Presidential debates impacting young voters, others

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by Kenya Abbott Jr.

With millions of people tuning in to the presidential debates, students at Michigan State University are contemplating how much effect they will really have on voters.

Recent studies have shown that most presidential debates have little or no impact on voter’s choice.

Patricia Jackson, a senior at Michigan State University, agrees with the claim that presidential debates have little effect on election outcomes.

“Voters are pretty much set on who they will vote for,” Jackson says.

However, other students at Michigan State University believe that this year’s presidential debates will play a huge role in the election.

Analysts from multiple media outlets believe the debates will be important for both candidates.

Tyler Clifford, a junior at Michigan State University says that the debates will have a huge impact on undecided voters as well as independents.

“The presidential debate allows for people to make a better decision on which candidate they choose to vote for,” Clifford says.

In the Journalist’s Resource, James Fallows, a veteran political journalist, former Democratic speechwriter and national correspondent at The Atlantic, said that he believes the Obama-Romney debates could be especially important.

Lauren Wheeler, a junior at Michigan State University, explains that the debates have a lot of impact on voters.

“If the candidates are saying what people want to hear, they will get votes,” said Wheeler.

Silver Moore, a senior at Michigan State University, said that the swing states up for grab can play a huge role in pushing either candidate ahead.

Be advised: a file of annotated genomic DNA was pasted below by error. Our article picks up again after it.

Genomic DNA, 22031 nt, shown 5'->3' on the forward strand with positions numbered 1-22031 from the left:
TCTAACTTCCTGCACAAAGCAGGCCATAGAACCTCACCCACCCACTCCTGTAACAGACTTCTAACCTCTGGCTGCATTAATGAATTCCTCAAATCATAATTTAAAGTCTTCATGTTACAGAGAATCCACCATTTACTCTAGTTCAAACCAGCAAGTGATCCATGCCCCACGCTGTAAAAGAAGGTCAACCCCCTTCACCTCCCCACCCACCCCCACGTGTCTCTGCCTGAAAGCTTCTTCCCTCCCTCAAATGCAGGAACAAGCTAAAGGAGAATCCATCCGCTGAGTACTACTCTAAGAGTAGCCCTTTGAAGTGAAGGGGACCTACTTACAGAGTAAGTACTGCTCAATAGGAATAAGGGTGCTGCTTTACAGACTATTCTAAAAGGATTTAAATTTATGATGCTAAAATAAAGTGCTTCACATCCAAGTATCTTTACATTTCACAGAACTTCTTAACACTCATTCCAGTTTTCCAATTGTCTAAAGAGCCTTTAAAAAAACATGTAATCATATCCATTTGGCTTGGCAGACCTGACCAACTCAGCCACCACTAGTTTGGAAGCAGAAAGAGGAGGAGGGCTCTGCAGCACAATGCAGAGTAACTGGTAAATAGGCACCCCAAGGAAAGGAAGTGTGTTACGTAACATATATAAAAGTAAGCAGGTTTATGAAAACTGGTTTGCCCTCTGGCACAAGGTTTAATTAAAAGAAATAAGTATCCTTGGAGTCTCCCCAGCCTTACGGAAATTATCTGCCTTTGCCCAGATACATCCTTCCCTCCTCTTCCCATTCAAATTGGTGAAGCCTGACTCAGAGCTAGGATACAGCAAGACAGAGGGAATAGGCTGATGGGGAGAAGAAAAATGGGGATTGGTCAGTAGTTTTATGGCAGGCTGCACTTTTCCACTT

“The debates give voters, both decided and undecided, an opportunity to actually put the candidates head to head,” Moore said.

While you would think that people already had their mind made up about who they were voting for and why, there are a group of undecided voters that are looking to make a choice.

According to the New York Times Campaign Stop Blog, about six percent of voters are still undecided.

A big part of the election is about winning those votes of people who are undecided, said Moore.

“For people who have not made up their minds yet about who they intend to vote for, the presidential debates could serve a great impact,” said Moore.

Clifford explains that there is a lot of “he said” or “she said” during political campaigns that makes it difficult for voters to honestly examine both sides.

“The debates puts these opposing parties on a panel that allows them to argue their own side,” Clifford says.

In the remaining debates, both candidates will have to work hard to connect with undecided voters.

Moore believes that just as in the political campaigns, audiences are swayed by a lot more than simply issues.

“Often times, likeability or even the way the candidates look can skew perception and sway voters,” Moore says.

Yet, voters like Clifford are looking forward to the candidates discussing important issues, specifically education, which can sway many of the undecided college voters one way or another.

Both undecided and decided voters are probably going to be looking out for issues and this will give candidates the opportunity to address these important issues, said Jackson.

With most America decided on who they will vote for, it is hard to say if many will watch the debates.

For people like Lauren Wheeler, she says she has her mind made up and does not believe that those people with concrete candidate decisions will watch the debates at all.

Jackson explains that presidential debates are catered to undecided voters. However others believe that many Americans will tune in to the debates.

“I think that a large number of people whether decided or undecided will tune in to the first debate,” Clifford argues.

First debates are usually intriguing and have the ability to draw in those people who have paid little attention to the political campaign, Clifford explains.

Most of the time, people tend to pay more attention to presidential debates over other debates, like vice presidential, governors, mayors, etc.

“But for others, they have their minds made up, so they may not pay attention to the debates at all,” said Moore.

The Presidential debates resume Tuesday, October 16 at 9 p.m.

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